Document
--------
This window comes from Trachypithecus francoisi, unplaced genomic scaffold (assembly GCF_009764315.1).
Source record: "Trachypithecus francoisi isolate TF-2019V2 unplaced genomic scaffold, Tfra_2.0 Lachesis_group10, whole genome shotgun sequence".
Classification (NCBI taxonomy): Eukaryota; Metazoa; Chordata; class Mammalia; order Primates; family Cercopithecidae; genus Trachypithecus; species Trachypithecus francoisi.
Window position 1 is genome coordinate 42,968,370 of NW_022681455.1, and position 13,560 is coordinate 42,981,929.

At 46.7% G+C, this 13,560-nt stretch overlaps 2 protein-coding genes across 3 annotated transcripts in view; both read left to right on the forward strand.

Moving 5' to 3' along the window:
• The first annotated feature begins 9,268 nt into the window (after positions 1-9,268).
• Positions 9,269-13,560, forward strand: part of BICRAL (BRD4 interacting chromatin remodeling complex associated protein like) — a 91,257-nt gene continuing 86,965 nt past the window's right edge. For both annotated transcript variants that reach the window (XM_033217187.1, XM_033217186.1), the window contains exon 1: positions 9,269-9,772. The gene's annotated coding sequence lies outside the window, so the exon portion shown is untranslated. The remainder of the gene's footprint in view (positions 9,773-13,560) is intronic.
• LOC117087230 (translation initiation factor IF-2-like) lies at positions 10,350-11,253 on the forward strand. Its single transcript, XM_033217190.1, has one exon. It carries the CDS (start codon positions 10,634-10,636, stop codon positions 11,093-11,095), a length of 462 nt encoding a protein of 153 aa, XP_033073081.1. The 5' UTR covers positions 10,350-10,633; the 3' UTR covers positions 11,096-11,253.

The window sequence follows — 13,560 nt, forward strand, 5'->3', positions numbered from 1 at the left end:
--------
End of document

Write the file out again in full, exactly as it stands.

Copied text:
This window comes from Trachypithecus francoisi, unplaced genomic scaffold (assembly GCF_009764315.1).
Source record: "Trachypithecus francoisi isolate TF-2019V2 unplaced genomic scaffold, Tfra_2.0 Lachesis_group10, whole genome shotgun sequence".
Classification (NCBI taxonomy): Eukaryota; Metazoa; Chordata; class Mammalia; order Primates; family Cercopithecidae; genus Trachypithecus; species Trachypithecus francoisi.
Window position 1 is genome coordinate 42,968,370 of NW_022681455.1, and position 13,560 is coordinate 42,981,929.

At 46.7% G+C, this 13,560-nt stretch overlaps 2 protein-coding genes across 3 annotated transcripts in view; both read left to right on the forward strand.

Moving 5' to 3' along the window:
• The first annotated feature begins 9,268 nt into the window (after positions 1-9,268).
• Positions 9,269-13,560, forward strand: part of BICRAL (BRD4 interacting chromatin remodeling complex associated protein like) — a 91,257-nt gene continuing 86,965 nt past the window's right edge. For both annotated transcript variants that reach the window (XM_033217187.1, XM_033217186.1), the window contains exon 1: positions 9,269-9,772. The gene's annotated coding sequence lies outside the window, so the exon portion shown is untranslated. The remainder of the gene's footprint in view (positions 9,773-13,560) is intronic.
• LOC117087230 (translation initiation factor IF-2-like) lies at positions 10,350-11,253 on the forward strand. Its single transcript, XM_033217190.1, has one exon. It carries the CDS (start codon positions 10,634-10,636, stop codon positions 11,093-11,095), a length of 462 nt encoding a protein of 153 aa, XP_033073081.1. The 5' UTR covers positions 10,350-10,633; the 3' UTR covers positions 11,096-11,253.

The window sequence follows — 13,560 nt, forward strand, 5'->3', positions numbered from 1 at the left end: